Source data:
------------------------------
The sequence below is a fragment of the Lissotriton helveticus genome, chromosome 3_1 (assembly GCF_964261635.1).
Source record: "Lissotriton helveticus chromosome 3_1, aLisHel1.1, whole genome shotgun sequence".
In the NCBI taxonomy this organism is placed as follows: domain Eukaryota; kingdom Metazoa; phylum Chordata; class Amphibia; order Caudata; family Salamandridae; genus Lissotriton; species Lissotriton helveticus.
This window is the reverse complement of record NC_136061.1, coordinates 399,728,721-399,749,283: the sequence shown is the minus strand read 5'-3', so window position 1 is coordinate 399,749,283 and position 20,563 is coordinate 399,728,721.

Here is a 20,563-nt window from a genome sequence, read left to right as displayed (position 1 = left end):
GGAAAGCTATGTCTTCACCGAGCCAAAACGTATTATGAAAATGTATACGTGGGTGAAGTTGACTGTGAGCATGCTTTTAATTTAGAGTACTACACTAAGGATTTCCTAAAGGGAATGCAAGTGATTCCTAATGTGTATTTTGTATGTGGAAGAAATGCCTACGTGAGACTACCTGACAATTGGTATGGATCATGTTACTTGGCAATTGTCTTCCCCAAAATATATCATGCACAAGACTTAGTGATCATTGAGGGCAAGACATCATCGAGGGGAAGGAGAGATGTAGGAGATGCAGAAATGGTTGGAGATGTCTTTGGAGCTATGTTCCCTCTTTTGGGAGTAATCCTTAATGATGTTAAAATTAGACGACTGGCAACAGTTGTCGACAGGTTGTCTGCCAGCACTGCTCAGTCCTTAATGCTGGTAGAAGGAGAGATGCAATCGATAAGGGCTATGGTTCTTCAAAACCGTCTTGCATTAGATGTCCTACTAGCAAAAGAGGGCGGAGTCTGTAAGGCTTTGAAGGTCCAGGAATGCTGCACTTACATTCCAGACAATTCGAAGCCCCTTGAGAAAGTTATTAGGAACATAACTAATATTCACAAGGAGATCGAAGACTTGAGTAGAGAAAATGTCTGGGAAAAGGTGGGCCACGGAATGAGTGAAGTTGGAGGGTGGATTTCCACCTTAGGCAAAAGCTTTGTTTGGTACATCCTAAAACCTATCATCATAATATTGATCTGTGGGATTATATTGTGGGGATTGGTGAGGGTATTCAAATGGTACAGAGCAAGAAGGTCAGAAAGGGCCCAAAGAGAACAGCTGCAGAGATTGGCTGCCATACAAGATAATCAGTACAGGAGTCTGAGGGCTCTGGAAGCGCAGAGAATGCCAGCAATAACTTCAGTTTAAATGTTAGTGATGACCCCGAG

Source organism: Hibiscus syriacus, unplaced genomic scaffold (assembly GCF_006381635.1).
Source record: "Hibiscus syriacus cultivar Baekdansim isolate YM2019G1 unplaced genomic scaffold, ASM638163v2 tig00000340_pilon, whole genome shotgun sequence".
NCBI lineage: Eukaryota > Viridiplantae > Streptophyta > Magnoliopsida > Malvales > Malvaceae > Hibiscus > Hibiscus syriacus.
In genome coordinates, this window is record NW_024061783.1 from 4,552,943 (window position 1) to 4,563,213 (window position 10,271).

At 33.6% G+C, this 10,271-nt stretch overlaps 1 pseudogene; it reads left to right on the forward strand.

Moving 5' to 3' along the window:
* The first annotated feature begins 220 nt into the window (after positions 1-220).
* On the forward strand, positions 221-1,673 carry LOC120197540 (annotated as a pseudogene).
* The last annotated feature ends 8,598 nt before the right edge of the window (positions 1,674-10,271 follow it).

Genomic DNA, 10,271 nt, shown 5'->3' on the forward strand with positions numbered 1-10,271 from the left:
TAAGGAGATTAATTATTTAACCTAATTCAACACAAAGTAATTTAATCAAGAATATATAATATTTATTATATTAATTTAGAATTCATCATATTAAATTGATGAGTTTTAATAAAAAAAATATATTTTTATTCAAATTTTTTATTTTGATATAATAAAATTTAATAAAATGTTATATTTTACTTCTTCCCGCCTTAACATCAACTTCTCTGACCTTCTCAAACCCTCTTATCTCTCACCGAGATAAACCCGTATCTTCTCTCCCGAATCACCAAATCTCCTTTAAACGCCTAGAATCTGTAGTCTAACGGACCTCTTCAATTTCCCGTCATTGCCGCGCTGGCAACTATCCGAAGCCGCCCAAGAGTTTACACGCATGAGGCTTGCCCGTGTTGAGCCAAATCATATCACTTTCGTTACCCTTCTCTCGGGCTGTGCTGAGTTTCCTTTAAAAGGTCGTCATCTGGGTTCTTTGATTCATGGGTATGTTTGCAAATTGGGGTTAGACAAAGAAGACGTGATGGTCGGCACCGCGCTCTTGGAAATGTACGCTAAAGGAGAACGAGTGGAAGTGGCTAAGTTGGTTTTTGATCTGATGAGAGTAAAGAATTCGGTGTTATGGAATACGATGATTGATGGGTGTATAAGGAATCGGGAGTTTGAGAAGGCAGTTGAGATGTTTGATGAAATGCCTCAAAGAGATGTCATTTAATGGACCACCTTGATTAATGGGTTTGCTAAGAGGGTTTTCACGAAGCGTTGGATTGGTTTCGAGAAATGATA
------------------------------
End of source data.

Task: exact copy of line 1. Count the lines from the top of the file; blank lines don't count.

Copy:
The sequence below is a fragment of the Lissotriton helveticus genome, chromosome 3_1 (assembly GCF_964261635.1).